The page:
--
      Javascript is what you use to allow unknown third parties to run software you have no idea about on your computer.
      • (Score: 0) by Anonymous Coward on Tuesday June 11 2019, @08:53AM (1 child)

        by Anonymous Coward on Tuesday June 11 2019, @08:53AM (#854123)

        Unfortunately Chrome, or at least Chromium, isn't nearly as good about handling bookmarks. That knocks out most of the alternatives I've looked at except Konqueror and Vivaldi.

        It certainly doesn't knock out Waterfox, does it?

        • (Score: 2) by HiThere on Saturday June 22 2019, @04:05AM

          by HiThere (866) on Saturday June 22 2019, @04:05AM (#858765) Journal

          I haven't looked at WaterFox, and I don't remember why. Perhaps I felt I'd downloaded and tested enough browsers.

          --
          Javascript is what you use to allow unknown third parties to run software you have no idea about on your computer.
    • (Score: 0) by Anonymous Coward on Tuesday June 11 2019, @08:45AM

      by Anonymous Coward on Tuesday June 11 2019, @08:45AM (#854119)

      Maybe if they made a fully supported browser that can run all the old extensions I care of, and made a binding contract with money-back guarantee that they won't revoke that ability in the next ten years, I might consider paying for it. Well, better also add a statement that they'll start listening to their users, but I'm not sure how legally binding that could be made.

      Oh, and that payment certainly also better include security updates and bug fixes for no extra cost (no feature updates required — as long as they don't remove features I'm happy; if they really manage to implement a new feature I badly want, there's nothing wrong with getting that only with new payment).

      But my guess is that that they would take the sorry remains of what was once a great browser, maybe put some extra stuff in it that nobody wants anyway, and try to sell that. In which case, tough luck.

  • (Score: 2, Interesting) by Mer on Monday June 10 2019, @09:47PM

    by Mer (8009) on Monday June 10 2019, @09:47PM (#853904)

    Maybe you can use an adblocker with it but it seems pretty counterproductive.
    Brave is 100% ad-centric. It blocks ads by defaul (and replaces them with crypto mining, behaviour tracking and a slew of other stupid shit but that's not the point).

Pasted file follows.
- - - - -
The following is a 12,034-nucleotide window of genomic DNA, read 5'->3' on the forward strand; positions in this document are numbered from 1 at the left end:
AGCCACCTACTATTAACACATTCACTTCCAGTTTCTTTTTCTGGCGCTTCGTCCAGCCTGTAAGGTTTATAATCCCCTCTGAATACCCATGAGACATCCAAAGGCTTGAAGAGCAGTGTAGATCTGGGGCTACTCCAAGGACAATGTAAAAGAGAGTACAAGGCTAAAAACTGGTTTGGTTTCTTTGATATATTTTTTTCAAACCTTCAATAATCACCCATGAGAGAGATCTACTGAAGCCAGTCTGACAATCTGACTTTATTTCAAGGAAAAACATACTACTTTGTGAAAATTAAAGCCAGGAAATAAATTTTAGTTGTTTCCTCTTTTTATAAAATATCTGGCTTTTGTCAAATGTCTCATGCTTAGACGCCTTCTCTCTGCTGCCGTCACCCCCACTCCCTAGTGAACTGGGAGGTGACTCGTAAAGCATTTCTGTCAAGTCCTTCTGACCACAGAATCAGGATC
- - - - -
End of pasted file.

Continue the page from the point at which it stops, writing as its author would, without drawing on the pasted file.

Whoever is using brave is either believing in their ponzi scheme and thinks it supports creators or just wanted a browser with by default adblocking.
    I don't see the use case of someone seeing through brave's bullshit and wanting a proper blocker on top of it instead of using another browser as a base.

    --
    Shut up!, he explained.
  • (Score: 5, Insightful) by Azuma Hazuki on Monday June 10 2019, @10:54PM (6 children)

    by Azuma Hazuki (5086) on Monday June 10 2019, @10:54PM (#853950) Journal

    See subject. I'm on Falkon and learning to use Surf. I've been warning people for years now that corporations and moneyed interests are going to turn what used to be general-purpose computing into a commercialized, Balkanized Hellscape, and as usual, no one listens to Cassandra^W Marissa. It's being turned into a two-tier wasteland, something like a false, overly-manicured Disneyland on the high end and what's essentially a permanent all-encompassing WalMart in an empty Rust Belt town on the low end.

    And then there are people like (most of) us, who have the DIY ethos or at least the willingness to learn new tools and new ways. We exiled ourselves from Disneyland and WalMart, but our little cabins in the woods at least still have some self-respect added.

    --
    I am "that girl" your mother warned you about...
    • (Score: 0) by Anonymous Coward on Tuesday June 11 2019, @12:13AM

      by Anonymous Coward on Tuesday June 11 2019, @12:13AM (#853982)

      What do you think about Palemoon? Waterfox? Icecat?

    • (Score: 2) by RamiK on Tuesday June 11 2019, @01:23AM (1 child)

      by RamiK (1813) on Tuesday June 11 2019, @01:23AM (#854008)

      I'm on Falkon and learning to use Surf.

      I've used surf but I ended up going back to firefox over the extensions. It's less of a problem when all your bookmarks are stored in a markdown file and your passwords are in zx2c4.com's pass, all synced through syncthing.

      I've been warning people for years now...no one listens to Cassandra^W Marissa

      > (Azuma stands up) Hi my name is Marissa and I've been a FOSS user for 10 years.
      > (SoylentNews users) Hi Marissa!

      general-purpose computing into a commercialized, Balkanized Hellscape

      IMHO any balkanization (commercial or otherwise) of general-purpose computing is unlikely when the different parties are trade warring.

      --
      compiling...
      • (Score: 3, Touché) by Azuma Hazuki on Tuesday June 11 2019, @02:43AM

        by Azuma Hazuki (5086) on Tuesday June 11 2019, @02:43AM (#854038) Journal

        15 years this July, actually :)

        --
        I am "that girl" your mother warned you about...
    • (Score: 2) by darkfeline on Tuesday June 11 2019, @05:06AM (2 children)

      by darkfeline (1030) on Tuesday June 11 2019, @05:06AM (#854072) Homepage

      >I'm on Falkon

      Falkon is built on the Chromium core, so you're using the numerous contributions of people employed by the corporations and moneyed interests you have been warning about for years. This is by design of course; FOSS software is meant to be forked, used, extended, and Chromium is FOSS. It just seems odd that you're bad-mouthing the people who have contributed greatly to a tool you claim to prefer in adjacent sentences.

      >learning to use Surf

      The suckless philosophy is too much like Luddism to me, but whatever makes you happy.